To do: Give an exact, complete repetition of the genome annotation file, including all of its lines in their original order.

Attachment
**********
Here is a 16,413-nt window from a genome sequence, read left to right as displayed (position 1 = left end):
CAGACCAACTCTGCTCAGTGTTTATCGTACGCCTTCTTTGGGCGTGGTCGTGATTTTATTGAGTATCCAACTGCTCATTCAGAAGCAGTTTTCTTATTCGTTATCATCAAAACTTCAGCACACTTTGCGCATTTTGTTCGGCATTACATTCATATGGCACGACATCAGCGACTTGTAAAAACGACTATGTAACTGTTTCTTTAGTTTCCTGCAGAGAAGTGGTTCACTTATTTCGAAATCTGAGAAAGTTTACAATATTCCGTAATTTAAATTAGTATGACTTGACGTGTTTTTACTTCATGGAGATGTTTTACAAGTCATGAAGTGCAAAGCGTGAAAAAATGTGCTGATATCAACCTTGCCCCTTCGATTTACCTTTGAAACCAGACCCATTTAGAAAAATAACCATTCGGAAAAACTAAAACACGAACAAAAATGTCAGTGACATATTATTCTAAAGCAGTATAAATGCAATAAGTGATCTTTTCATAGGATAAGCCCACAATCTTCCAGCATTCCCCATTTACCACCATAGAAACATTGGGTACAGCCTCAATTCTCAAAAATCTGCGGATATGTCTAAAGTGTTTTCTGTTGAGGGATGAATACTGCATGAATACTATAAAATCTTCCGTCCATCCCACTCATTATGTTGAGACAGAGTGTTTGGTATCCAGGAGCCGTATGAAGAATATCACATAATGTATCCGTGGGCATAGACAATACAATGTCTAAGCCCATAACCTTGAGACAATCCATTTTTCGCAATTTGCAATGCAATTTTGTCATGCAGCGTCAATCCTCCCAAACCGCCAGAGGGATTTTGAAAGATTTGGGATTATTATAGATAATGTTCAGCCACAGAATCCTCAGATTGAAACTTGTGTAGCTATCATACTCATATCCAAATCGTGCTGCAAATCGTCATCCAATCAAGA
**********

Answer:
Here is a 16,413-nt window from a genome sequence, read left to right as displayed (position 1 = left end):
CAGACCAACTCTGCTCAGTGTTTATCGTACGCCTTCTTTGGGCGTGGTCGTGATTTTATTGAGTATCCAACTGCTCATTCAGAAGCAGTTTTCTTATTCGTTATCATCAAAACTTCAGCACACTTTGCGCATTTTGTTCGGCATTACATTCATATGGCACGACATCAGCGACTTGTAAAAACGACTATGTAACTGTTTCTTTAGTTTCCTGCAGAGAAGTGGTTCACTTATTTCGAAATCTGAGAAAGTTTACAATATTCCGTAATTTAAATTAGTATGACTTGACGTGTTTTTACTTCATGGAGATGTTTTACAAGTCATGAAGTGCAAAGCGTGAAAAAATGTGCTGATATCAACCTTGCCCCTTCGATTTACCTTTGAAACCAGACCCATTTAGAAAAATAACCATTCGGAAAAACTAAAACACGAACAAAAATGTCAGTGACATATTATTCTAAAGCAGTATAAATGCAATAAGTGATCTTTTCATAGGATAAGCCCACAATCTTCCAGCATTCCCCATTTACCACCATAGAAACATTGGGTACAGCCTCAATTCTCAAAAATCTGCGGATATGTCTAAAGTGTTTTCTGTTGAGGGATGAATACTGCATGAATACTATAAAATCTTCCGTCCATCCCACTCATTATGTTGAGACAGAGTGTTTGGTATCCAGGAGCCGTATGAAGAATATCACATAATGTATCCGTGGGCATAGACAATACAATGTCTAAGCCCATAACCTTGAGACAATCCATTTTTCGCAATTTGCAATGCAATTTTGTCATGCAGCGTCAATCCTCCCAAACCGCCAGAGGGATTTTGAAAGATTTGGGATTATTATAGATAATGTTCAGCCACAGAATCCTCAGATTGAAACTTGTGTAGCTATCATACTCATATCCAAATCGTGCTGCAAATCGTCATCCAATCAAGA